Celebrating conservation champions in our community
This year’s Manawatū Conservation Awards celebrate an eclectic mix of conservation heroes who have been quietly laboring away to achieve great things in their communities.
Conservation Awards are presented annually to celebrate those who work tirelessly to protect and cherish the natural heritage of the wider Manawatū region. It’s also an opportunity to raise the profile of what is being done in the community and to provide inspiration to others.
Three awards are being presented this year – one to an organisation, one to an individual, and one to an iwi/hapū group.
This year, a new award to recognise the contribution of local iwi/hapu groups is being introduced. The inaugural Kaitiakitanga Conservation Award goes to the Manaaki Taha Moana Project. This is a research project funded by the Ministry for Business, Innovation and Employment, which aims to enhance coastal ecosystems for iwi and hapū by investigating ecological decline issues for freshwater into the marine and related biodiversity. The case study covers the coastal ecosystems between Hōkio and Waitohu Streams in Horowhenua and northern Kāpiti.
Dr Huhana Smith, with Aroha Spinks and Moira Poutama, leads the project team are actively engaged in Kaupapa Māori and action research for six hands-on rehabilitation projects within the case study.
The work that Manaaki Taha Moana does helps ensure the diversity of our natural heritage is maintained and restored, and tangata whenua exercise their cultural relationship with their natural and historic heritage.
The work required is not always easy to implement, at times it is challenging and fraught, but despite this the team remain focused and dedicated.
All three of the MTM researchers credit support from their whānau, hapū and iwi for their success:
Huhana Smith says “This award means a lot to us. We were delighted with the news from Department of Conservation. All our MTM collaborators work really hard on this project, including our iwi team for the Tauranga Moana case study. For this Horowhenua Māori MTM team, it’s really great to receive some recognition for all the hard work required to be truly collaborative, inclusive and respectful of different knowledge systems.”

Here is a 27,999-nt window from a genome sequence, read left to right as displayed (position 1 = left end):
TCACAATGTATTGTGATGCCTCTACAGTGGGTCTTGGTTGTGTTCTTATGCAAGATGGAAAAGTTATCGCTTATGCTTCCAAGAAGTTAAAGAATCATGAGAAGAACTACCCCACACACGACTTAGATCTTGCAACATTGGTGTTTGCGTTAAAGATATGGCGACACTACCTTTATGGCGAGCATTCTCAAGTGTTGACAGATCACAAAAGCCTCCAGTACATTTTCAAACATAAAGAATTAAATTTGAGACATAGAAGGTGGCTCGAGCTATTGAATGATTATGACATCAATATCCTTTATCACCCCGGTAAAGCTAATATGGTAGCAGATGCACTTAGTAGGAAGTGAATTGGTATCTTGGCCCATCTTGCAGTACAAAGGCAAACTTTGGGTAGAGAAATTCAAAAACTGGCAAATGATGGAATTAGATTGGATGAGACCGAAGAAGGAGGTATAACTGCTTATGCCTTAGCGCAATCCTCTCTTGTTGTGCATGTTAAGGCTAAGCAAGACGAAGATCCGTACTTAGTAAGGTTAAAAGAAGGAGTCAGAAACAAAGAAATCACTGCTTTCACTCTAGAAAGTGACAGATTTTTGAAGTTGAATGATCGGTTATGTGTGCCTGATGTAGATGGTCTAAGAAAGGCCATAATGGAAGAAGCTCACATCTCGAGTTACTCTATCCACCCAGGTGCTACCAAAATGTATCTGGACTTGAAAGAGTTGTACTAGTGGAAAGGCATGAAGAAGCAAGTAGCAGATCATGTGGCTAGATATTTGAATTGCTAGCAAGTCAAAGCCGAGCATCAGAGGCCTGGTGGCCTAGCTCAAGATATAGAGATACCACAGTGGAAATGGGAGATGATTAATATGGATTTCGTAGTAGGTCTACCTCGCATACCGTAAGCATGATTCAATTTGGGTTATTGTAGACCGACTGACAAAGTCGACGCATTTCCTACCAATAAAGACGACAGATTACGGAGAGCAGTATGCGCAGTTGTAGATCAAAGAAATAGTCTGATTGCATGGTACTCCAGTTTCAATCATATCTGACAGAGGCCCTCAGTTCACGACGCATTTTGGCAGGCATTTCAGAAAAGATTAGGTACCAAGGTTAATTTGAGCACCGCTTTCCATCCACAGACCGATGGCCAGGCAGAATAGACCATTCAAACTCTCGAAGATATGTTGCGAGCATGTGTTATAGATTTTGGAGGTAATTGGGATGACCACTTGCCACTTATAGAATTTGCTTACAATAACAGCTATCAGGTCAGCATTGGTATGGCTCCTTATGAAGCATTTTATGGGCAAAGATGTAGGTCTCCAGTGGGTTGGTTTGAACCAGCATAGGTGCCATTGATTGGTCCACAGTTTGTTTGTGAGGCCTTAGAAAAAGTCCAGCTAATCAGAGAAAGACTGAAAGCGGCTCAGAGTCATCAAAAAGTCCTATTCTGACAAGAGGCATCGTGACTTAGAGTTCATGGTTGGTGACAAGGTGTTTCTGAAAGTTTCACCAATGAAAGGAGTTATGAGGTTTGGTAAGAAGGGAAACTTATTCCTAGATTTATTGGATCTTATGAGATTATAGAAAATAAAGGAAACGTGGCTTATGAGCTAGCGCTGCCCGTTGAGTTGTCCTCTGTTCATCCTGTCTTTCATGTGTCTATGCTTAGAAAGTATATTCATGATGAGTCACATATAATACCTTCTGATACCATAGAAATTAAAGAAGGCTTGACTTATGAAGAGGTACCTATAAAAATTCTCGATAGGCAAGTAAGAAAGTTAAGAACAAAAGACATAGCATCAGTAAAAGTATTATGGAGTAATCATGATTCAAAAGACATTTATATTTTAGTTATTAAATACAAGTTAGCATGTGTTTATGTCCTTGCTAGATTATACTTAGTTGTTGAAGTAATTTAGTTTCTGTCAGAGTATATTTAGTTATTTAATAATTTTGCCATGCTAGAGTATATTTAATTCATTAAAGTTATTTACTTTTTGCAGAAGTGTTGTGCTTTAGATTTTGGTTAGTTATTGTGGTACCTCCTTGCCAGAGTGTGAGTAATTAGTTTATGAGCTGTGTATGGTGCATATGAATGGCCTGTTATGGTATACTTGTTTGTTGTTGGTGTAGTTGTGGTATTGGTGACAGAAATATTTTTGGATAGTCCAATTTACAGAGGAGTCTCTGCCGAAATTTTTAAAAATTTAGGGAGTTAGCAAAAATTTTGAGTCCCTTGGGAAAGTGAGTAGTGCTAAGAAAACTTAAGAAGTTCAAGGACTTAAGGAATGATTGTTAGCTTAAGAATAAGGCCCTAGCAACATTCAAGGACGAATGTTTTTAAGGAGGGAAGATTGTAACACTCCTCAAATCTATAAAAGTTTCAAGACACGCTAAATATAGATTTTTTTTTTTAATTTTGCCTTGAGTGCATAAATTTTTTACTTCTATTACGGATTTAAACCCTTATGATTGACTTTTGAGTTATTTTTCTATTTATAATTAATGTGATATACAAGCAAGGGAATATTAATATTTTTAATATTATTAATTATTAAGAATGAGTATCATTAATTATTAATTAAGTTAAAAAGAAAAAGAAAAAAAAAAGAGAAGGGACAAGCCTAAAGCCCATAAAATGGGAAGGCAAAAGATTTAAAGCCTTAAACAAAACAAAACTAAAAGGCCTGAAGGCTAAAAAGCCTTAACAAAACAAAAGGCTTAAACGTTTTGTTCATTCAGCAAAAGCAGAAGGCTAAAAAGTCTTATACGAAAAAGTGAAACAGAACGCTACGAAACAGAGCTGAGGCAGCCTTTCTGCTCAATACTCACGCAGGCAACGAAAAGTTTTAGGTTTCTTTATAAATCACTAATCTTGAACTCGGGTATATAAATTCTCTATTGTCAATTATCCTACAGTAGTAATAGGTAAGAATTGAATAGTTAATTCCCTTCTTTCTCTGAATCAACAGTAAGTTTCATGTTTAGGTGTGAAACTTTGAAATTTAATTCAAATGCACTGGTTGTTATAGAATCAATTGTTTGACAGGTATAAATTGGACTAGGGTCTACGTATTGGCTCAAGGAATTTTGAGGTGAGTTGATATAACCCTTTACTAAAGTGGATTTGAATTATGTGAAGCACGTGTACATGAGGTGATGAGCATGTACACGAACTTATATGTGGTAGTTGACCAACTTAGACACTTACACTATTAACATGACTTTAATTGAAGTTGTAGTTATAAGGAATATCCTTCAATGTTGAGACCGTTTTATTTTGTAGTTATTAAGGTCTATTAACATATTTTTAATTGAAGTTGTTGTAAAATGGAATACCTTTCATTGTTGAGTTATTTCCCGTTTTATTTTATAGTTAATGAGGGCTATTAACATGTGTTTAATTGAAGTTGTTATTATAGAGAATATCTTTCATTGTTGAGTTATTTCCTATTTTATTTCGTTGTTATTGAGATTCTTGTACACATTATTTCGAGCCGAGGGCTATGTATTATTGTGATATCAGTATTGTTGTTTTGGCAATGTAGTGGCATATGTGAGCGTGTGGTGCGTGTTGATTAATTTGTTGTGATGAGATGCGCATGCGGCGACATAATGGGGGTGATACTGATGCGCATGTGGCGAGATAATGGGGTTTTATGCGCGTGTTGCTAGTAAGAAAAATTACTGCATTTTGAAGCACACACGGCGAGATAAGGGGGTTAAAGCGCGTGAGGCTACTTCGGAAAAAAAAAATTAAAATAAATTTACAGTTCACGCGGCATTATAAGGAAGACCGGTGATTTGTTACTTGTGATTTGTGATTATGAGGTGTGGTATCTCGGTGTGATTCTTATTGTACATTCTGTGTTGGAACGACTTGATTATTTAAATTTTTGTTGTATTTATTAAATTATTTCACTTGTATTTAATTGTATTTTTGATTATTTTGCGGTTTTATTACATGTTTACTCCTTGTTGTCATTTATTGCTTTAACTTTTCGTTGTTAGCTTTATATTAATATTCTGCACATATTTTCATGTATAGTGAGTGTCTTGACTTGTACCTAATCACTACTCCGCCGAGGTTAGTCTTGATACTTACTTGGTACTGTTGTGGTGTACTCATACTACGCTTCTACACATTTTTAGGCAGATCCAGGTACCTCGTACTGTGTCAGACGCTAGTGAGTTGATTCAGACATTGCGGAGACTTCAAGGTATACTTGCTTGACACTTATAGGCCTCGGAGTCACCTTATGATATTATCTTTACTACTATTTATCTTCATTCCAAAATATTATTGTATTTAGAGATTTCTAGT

Moira Poutama, who had worked for Te Iwi o Ngāti Tukorehe Trust for the last 10 years before being ‘seconded’ to MTM, says she was proud to be able to effect change in positive ways but it would not have been possible without hapū, whānau and iwi support.
Aroha Spinks was a fulltime mum. In 2009, she decided to study the Certificate in Iwi Environmental Management/Tiakina Te Ao at the local marae Tukorehe in Kuku. “Huhana was the monthly tutor and saw my enthusiasm and dedication to the cause. She approached me and asked if I would be interested in a part-time role working for our Iwi Environmental Resource Unit (Taiao Raukawa) in the new project Manaaki Taha Moana the following year. That was a prefect move for me as I still had the opportunity to spend precious time with my growing tamariki (Awhina and now also Kiinui),” she explains. Aroha says she feels privileged and excited to receive the award. “It is wonderful for our team to be recognised and acknowledged for all our hard work and long hours. However, I also feel humble as we receive this award on behalf of our hapū and iwi, as well as the supporting organisations and community members who have also put a lot thought, guidance, sweat, money and many hours into our case studies.”
The award was presented to the Manaaki Taha Moana group at Raukawa Marae on Wednesday 11 September, with kaumatua, whānau and kaitiaki from Ngāti Raukawa ki te Tonga and other iwi affiliates.
Manaaki Taha Moana project: The Manaaki Taha Moana project grew out of another research project on terrestrial ecosystems, also funded by the Ministry from 2004-2009, where Dr Huhana Smith worked on the Te Hākari Dune wetland restoration experience and use of mātauranga Māori or local knowledge of place, to help reinstate health to the coastal wetland, and to hapū of Ngāti Tukorehe.
In late 2008 Huhana was part of the application development team for the new MTM proposal, who worked with Taiao Raukawa Environmental Resource Unit, Massey University and intended collaborators, Cawthron Institute and Waka Digital. In 2010, Taiao Raukawa then employed MTM researchers, Aroha Spinks and Moira Poutama. The team collaborates with iwi and hapū from each project area, with Massey University, Cawthron Institute and Waka Digital.
Since 2011, the MTM research team has been working with senior Landscape Architecture students from School of Architecture and Design, Victoria University, Wellington. The project brings together Māori knowledge and ideologies, science, hydro-ecological, engineering, coastal processes/hazards, climate change, ecology and ecological economics, and even archaeo-seismological understandings of the coastline.
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